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Moms with kids under 5 are not OK right now

After Pfizer pulled their FDA request for the COVID-19 vaccine for children under 5, moms of young kids continue to struggle. The problem? No one seems to care.

Three years into pandemic parenting, and Slack notifications have become the background noise of my home. I've tried to tell myself that this unsustainable "new normal" is viable, that the erosion of my mental health is still tolerable.

But a Slack notification alerting me that Pfizer has postponed its application for authorization for their COVID-19 vaccine for children under 5 reminded me that my daily affirmations are all lies.

This is not viable. None of it is tolerable. Moms with kids under 5 are not OK.

To be clear, no moms are OK right now. But moms with kids too young to be vaccinated? We are really, truly, deeply not OK.

After learning the vaccine would be delayed for months, I burst into tears, sequestering myself in our downstairs bathroom so my sobbing would not disturb my 3-year-old, who was clocking in hour [redacted] of "Sesame Street." I texted the article to my partner, an essential worker at an Amazon fulfillment center who, in March and April and May of 2020, would strip down to his underwear, bag his clothes, and shower before touching me or the kids, fearing he would somehow bring the plague into our home.

"F*ck," he replied. He's tired, too.

So is Jaimi Klein, 34, a mom to a 16-month old-daughter and currently 18 weeks pregnant with her second child. She says that when she heard the vaccine for kids aged 6 months to 4 years was going to be delayed, she felt both crushed and infuriated.

Related: Moms are finally airing out their anger, but experts say it’s not enough

"COVID has changed everything about our lives," Klein tells TODAY Parents. "I gave birth in October 2020, and after 16 weeks of paid leave I moved into unpaid leave and took unpaid leave all the way up until her first birthday, because we were trying to wait until a vaccine and didn't feel safe sending her to daycare."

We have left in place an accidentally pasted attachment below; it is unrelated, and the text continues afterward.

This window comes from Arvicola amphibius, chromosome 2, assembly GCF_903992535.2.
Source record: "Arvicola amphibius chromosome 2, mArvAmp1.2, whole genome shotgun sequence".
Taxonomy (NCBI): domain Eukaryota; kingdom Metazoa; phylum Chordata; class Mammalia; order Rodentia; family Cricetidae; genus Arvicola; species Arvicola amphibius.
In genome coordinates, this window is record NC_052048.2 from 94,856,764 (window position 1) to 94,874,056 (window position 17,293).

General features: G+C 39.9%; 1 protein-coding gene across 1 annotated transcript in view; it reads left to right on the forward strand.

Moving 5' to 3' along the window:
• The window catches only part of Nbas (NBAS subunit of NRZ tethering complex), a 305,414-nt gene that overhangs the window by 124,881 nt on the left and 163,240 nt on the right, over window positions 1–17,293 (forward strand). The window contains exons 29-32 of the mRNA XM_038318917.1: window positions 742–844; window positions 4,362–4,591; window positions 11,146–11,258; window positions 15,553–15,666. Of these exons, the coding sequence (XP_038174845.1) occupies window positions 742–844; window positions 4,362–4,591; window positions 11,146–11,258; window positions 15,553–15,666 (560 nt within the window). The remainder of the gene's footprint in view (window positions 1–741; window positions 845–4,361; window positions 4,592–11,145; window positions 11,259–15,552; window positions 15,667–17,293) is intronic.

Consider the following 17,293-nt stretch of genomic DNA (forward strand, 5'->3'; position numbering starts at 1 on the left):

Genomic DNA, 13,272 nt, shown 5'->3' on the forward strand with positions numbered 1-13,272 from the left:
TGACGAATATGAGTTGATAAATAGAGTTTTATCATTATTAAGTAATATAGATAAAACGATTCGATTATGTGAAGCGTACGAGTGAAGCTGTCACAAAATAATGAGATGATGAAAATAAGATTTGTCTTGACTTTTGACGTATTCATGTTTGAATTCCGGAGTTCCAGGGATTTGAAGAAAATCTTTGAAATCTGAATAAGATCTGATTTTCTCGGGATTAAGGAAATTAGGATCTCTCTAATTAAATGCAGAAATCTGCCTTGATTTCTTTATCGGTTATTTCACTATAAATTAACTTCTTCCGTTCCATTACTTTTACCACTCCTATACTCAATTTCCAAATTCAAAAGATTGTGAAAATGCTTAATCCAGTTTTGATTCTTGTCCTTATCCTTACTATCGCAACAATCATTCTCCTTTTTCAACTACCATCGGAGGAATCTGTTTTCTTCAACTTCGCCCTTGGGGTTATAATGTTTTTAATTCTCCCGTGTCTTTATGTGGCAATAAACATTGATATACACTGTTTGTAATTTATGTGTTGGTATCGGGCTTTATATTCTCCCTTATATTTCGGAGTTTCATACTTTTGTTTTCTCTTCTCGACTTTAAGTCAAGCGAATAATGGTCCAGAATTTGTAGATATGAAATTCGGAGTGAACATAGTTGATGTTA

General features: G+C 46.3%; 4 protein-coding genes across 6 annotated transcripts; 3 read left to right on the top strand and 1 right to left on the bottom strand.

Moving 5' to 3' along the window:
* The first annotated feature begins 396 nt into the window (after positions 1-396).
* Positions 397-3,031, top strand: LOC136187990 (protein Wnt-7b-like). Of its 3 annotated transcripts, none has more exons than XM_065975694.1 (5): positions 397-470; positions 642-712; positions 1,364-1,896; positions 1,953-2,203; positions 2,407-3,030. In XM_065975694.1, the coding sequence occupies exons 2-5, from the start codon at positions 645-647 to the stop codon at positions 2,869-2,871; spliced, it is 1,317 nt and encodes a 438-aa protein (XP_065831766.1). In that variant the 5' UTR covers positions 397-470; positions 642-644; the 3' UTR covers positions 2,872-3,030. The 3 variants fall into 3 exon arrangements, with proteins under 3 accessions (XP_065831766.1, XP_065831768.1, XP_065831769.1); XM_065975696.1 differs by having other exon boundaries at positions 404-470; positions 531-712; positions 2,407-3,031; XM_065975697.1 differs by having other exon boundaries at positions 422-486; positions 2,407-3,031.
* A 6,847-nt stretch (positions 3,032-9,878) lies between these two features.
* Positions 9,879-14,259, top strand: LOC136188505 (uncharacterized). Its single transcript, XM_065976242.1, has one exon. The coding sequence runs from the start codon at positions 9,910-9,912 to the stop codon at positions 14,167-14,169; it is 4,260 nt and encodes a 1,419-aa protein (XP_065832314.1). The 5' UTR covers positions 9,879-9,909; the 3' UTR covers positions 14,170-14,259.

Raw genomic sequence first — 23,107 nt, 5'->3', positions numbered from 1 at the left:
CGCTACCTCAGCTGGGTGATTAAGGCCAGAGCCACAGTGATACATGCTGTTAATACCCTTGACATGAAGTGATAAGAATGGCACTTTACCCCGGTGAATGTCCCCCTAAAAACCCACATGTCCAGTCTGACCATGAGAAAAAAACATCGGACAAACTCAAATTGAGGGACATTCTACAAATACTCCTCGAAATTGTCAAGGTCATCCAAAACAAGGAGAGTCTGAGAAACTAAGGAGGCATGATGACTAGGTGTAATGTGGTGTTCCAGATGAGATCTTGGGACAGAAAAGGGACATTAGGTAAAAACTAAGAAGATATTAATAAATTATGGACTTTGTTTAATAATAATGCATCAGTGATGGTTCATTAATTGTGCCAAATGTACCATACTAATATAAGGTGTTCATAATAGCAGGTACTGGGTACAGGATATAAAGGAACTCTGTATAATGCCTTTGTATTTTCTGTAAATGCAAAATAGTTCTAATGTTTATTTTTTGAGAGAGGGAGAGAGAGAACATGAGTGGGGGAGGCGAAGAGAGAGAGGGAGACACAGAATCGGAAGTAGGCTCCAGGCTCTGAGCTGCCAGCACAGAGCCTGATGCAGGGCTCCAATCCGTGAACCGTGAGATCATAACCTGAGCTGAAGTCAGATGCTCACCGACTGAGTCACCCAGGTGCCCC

"We've all literally just put our lives on hold. We're just sitting here, waiting for the vaccine."

Jaimi Klein

Faced with the decision of either sending her unvaccinated child to daycare or quitting her job as a health care worker, Klein is grateful that instead, her husband's sister put her entire life on pause to move in with them and provide childcare. All of this, she notes, is a massive privilege — she knows so many moms who don't have the option of taking unpaid leave, or who don't have a family member who can help care for their children.

"I've mostly been feeling rage about this, and I'm getting so emotional now that I'm talking about it," she says. "But we've all literally just put our lives on hold. We're just sitting here, waiting for the vaccine."

With the promise of a vaccine for kids in her daughter's age range looming, she enrolled her child in daycare starting in January, 2021. Then omicron hit, and Klein delayed her daughter's daycare start date.

"We made a plan with her school, so now her new start date is March 14. And then we hear that the (vaccine approval) delay happened and we just don't know," she says. "We don't know what that's going to look like for us."

Klein says that if the vaccine doesn't come in time, she will keep her daughter home.

"It just feels like we don't exist because people are so dedicated to going back to partying or traveling or doing whatever," she says. "It's so frustrating."

Related: Why mothers are bearing such a huge mental load during coronavirus pandemic

Is anyone even hearing us? Or worse, are they just choosing not to care?

Multiple studies have shown that the pandemic has disproportionately hurt moms' mental health. An online TODAY survey conducted in May 2021 found that 83% of moms are feeling burnt out by pandemic parenting, 69% felt overwhelmed, and 83% say they're handling 60% or more of the housework or home responsibilities.

Yet it feels as if no one truly cares about the declining mental health of moms, especially those with young children who are still following strict COVID safety guidelines for the health and wellbeing of their families. Yes, we're angry and we're screaming in fields... but is anyone even hearing us?

Or worse, are they just choosing not to care?

PeopleImages / Getty Images/iStockphoto